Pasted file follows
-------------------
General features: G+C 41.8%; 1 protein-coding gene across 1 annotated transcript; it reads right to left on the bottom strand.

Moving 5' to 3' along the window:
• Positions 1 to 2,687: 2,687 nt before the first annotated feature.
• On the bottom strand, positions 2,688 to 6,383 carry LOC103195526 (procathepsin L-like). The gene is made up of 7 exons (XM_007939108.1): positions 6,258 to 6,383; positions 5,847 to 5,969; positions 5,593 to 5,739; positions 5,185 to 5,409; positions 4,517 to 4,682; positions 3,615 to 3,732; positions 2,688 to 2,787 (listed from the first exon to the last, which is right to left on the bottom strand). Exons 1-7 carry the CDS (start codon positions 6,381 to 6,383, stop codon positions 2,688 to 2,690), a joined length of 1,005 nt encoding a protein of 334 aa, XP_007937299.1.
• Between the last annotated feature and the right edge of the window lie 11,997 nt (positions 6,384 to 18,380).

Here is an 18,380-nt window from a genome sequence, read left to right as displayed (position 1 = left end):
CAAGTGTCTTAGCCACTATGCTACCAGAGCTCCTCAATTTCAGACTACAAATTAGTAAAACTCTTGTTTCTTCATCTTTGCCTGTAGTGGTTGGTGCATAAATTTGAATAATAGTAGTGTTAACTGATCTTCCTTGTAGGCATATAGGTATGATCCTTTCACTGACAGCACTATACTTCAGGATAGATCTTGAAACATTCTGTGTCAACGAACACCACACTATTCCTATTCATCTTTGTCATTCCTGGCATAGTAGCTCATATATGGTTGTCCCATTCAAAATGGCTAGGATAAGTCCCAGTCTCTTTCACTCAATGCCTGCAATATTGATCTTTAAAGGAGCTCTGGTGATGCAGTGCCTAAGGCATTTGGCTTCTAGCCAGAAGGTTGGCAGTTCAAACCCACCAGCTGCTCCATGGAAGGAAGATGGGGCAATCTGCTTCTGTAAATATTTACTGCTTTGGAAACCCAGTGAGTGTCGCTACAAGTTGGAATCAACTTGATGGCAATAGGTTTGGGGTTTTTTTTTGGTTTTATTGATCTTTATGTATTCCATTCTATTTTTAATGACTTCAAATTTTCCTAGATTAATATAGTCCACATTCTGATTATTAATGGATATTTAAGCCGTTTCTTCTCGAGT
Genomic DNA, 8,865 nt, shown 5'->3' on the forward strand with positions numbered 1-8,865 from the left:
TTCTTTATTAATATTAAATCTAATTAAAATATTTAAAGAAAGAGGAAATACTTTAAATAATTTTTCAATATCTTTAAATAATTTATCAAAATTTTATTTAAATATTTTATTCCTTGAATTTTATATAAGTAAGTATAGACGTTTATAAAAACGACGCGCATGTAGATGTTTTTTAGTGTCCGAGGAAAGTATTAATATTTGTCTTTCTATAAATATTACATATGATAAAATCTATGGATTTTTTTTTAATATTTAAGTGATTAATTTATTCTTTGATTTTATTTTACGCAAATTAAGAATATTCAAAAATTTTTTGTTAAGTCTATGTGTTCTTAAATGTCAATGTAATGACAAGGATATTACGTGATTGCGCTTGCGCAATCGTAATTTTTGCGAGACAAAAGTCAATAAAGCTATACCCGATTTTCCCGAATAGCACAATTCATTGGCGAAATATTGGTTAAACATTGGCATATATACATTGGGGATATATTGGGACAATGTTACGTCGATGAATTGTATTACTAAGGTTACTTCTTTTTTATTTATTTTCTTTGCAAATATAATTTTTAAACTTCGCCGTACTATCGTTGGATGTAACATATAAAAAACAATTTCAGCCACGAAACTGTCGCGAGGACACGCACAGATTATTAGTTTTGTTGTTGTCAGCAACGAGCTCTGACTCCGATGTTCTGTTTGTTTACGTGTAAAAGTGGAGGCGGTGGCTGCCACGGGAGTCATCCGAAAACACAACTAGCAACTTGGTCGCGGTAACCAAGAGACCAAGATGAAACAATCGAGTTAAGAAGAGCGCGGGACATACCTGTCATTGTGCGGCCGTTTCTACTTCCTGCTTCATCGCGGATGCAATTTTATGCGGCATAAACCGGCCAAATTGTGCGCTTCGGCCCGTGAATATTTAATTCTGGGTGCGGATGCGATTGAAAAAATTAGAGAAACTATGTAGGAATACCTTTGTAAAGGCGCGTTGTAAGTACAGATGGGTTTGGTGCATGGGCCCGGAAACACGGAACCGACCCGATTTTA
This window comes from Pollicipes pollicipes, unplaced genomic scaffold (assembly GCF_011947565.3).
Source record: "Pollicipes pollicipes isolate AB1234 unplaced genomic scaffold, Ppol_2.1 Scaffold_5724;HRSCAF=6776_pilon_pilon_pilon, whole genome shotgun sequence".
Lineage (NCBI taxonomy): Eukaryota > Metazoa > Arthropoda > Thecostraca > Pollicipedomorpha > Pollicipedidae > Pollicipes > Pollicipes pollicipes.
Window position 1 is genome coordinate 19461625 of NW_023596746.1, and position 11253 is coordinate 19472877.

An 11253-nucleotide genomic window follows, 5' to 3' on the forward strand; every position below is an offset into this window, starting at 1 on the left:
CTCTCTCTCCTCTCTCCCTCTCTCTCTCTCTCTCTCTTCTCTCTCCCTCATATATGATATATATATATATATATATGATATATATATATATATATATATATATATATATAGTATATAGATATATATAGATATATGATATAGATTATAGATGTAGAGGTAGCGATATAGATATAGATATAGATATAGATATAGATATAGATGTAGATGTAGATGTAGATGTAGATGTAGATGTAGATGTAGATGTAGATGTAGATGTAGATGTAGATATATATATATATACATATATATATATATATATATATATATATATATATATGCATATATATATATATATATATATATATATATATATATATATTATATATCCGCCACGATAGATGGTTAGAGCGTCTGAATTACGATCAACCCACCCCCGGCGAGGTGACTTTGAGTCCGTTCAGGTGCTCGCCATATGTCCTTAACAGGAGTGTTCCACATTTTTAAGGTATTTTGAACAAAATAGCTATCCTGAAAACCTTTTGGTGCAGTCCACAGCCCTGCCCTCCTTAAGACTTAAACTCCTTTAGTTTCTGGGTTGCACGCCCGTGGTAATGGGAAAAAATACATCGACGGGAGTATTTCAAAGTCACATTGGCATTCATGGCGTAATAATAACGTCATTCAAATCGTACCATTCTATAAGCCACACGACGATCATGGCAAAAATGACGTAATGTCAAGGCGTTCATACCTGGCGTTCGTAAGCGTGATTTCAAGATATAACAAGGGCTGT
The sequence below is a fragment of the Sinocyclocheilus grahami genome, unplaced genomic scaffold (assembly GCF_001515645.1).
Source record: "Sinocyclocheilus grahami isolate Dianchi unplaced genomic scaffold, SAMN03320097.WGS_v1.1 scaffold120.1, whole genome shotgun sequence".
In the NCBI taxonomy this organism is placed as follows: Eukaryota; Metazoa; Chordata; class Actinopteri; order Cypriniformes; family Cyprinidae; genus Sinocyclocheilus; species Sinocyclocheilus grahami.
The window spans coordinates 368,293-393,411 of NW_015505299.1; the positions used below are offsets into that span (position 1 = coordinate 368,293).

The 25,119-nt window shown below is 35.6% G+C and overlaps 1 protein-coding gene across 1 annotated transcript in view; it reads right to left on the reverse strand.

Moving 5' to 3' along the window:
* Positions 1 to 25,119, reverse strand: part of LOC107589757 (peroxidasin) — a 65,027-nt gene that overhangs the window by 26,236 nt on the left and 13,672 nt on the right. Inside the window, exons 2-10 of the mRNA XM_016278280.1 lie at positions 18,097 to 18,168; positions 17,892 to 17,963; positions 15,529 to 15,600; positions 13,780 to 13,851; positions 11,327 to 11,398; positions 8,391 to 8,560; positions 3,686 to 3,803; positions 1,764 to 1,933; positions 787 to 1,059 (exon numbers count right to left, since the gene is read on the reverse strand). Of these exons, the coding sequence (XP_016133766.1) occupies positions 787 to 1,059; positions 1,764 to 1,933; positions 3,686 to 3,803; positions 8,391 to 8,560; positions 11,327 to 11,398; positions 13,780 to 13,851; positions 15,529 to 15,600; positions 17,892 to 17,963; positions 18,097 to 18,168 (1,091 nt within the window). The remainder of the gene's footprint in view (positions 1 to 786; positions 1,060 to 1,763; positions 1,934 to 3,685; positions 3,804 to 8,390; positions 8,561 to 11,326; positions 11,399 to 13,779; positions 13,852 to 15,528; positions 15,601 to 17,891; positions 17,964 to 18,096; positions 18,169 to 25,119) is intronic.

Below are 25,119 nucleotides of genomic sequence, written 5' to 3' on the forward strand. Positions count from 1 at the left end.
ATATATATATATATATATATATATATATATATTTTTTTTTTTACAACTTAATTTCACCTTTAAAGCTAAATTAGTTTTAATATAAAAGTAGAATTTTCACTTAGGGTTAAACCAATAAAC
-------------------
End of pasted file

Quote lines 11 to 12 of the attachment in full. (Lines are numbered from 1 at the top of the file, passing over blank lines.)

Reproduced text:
Source record: "Pollicipes pollicipes isolate AB1234 unplaced genomic scaffold, Ppol_2.1 Scaffold_5724;HRSCAF=6776_pilon_pilon_pilon, whole genome shotgun sequence".
Lineage (NCBI taxonomy): Eukaryota > Metazoa > Arthropoda > Thecostraca > Pollicipedomorpha > Pollicipedidae > Pollicipes > Pollicipes pollicipes.